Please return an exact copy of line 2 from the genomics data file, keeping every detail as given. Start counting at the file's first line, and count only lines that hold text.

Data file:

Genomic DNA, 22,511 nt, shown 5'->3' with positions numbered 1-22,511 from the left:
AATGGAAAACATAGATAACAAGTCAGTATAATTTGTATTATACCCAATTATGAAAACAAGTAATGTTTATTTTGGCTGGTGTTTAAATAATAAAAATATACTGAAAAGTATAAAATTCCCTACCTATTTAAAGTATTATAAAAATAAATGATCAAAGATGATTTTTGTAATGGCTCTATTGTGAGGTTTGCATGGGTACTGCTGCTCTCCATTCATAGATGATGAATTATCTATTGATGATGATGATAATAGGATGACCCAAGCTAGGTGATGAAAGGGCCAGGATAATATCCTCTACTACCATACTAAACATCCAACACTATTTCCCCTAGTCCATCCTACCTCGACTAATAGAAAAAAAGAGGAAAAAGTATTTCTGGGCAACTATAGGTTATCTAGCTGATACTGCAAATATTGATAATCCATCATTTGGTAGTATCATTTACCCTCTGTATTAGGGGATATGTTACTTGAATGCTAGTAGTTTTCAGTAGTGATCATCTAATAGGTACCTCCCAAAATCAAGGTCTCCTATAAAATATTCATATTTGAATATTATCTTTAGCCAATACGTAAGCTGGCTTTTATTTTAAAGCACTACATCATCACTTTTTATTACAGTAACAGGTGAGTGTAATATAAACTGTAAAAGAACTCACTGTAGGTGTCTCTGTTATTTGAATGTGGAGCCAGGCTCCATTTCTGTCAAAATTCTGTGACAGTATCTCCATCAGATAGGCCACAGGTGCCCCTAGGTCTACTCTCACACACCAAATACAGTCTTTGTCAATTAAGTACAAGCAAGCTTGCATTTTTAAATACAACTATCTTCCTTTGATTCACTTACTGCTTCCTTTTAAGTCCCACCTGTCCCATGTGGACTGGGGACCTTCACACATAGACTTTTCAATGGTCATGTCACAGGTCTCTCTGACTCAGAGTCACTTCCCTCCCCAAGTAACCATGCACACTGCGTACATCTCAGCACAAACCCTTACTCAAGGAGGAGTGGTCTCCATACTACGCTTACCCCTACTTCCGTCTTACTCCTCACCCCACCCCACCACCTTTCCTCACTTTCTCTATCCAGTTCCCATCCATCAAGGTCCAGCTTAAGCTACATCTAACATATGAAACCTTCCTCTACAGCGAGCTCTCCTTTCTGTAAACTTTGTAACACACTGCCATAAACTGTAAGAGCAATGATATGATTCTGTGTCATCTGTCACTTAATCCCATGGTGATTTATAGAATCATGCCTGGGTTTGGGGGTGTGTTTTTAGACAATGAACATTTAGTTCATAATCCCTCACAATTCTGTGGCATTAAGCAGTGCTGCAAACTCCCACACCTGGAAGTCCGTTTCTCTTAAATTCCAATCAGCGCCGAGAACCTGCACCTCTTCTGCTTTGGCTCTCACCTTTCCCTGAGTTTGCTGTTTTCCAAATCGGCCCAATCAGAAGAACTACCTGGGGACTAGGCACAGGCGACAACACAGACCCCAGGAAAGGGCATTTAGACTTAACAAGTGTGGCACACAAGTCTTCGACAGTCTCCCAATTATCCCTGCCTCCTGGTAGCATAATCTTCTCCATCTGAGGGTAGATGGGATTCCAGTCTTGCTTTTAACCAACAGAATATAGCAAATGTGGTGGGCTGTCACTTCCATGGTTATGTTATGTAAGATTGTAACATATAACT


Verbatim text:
AATGGAAAACATAGATAACAAGTCAGTATAATTTGTATTATACCCAATTATGAAAACAAGTAATGTTTATTTTGGCTGGTGTTTAAATAATAAAAATATACTGAAAAGTATAAAATTCCCTACCTATTTAAAGTATTATAAAAATAAATGATCAAAGATGATTTTTGTAATGGCTCTATTGTGAGGTTTGCATGGGTACTGCTGCTCTCCATTCATAGATGATGAATTATCTATTGATGATGATGATAATAGGATGACCCAAGCTAGGTGATGAAAGGGCCAGGATAATATCCTCTACTACCATACTAAACATCCAACACTATTTCCCCTAGTCCATCCTACCTCGACTAATAGAAAAAAAGAGGAAAAAGTATTTCTGGGCAACTATAGGTTATCTAGCTGATACTGCAAATATTGATAATCCATCATTTGGTAGTATCATTTACCCTCTGTATTAGGGGATATGTTACTTGAATGCTAGTAGTTTTCAGTAGTGATCATCTAATAGGTACCTCCCAAAATCAAGGTCTCCTATAAAATATTCATATTTGAATATTATCTTTAGCCAATACGTAAGCTGGCTTTTATTTTAAAGCACTACATCATCACTTTTTATTACAGTAACAGGTGAGTGTAATATAAACTGTAAAAGAACTCACTGTAGGTGTCTCTGTTATTTGAATGTGGAGCCAGGCTCCATTTCTGTCAAAATTCTGTGACAGTATCTCCATCAGATAGGCCACAGGTGCCCCTAGGTCTACTCTCACACACCAAATACAGTCTTTGTCAATTAAGTACAAGCAAGCTTGCATTTTTAAATACAACTATCTTCCTTTGATTCACTTACTGCTTCCTTTTAAGTCCCACCTGTCCCATGTGGACTGGGGACCTTCACACATAGACTTTTCAATGGTCATGTCACAGGTCTCTCTGACTCAGAGTCACTTCCCTCCCCAAGTAACCATGCACACTGCGTACATCTCAGCACAAACCCTTACTCAAGGAGGAGTGGTCTCCATACTACGCTTACCCCTACTTCCGTCTTACTCCTCACCCCACCCCACCACCTTTCCTCACTTTCTCTATCCAGTTCCCATCCATCAAGGTCCAGCTTAAGCTACATCTAACATATGAAACCTTCCTCTACAGCGAGCTCTCCTTTCTGTAAACTTTGTAACACACTGCCATAAACTGTAAGAGCAATGATATGATTCTGTGTCATCTGTCACTTAATCCCATGGTGATTTATAGAATCATGCCTGGGTTTGGGGGTGTGTTTTTAGACAATGAACATTTAGTTCATAATCCCTCACAATTCTGTGGCATTAAGCAGTGCTGCAAACTCCCACACCTGGAAGTCCGTTTCTCTTAAATTCCAATCAGCGCCGAGAACCTGCACCTCTTCTGCTTTGGCTCTCACCTTTCCCTGAGTTTGCTGTTTTCCAAATCGGCCCAATCAGAAGAACTACCTGGGGACTAGGCACAGGCGACAACACAGACCCCAGGAAAGGGCATTTAGACTTAACAAGTGTGGCACACAAGTCTTCGACAGTCTCCCAATTATCCCTGCCTCCTGGTAGCATAATCTTCTCCATCTGAGGGTAGATGGGATTCCAGTCTTGCTTTTAACCAACAGAATATAGCAAATGTGGTGGGCTGTCACTTCCATGGTTATGTTATGTAAGATTGTAACATATAACT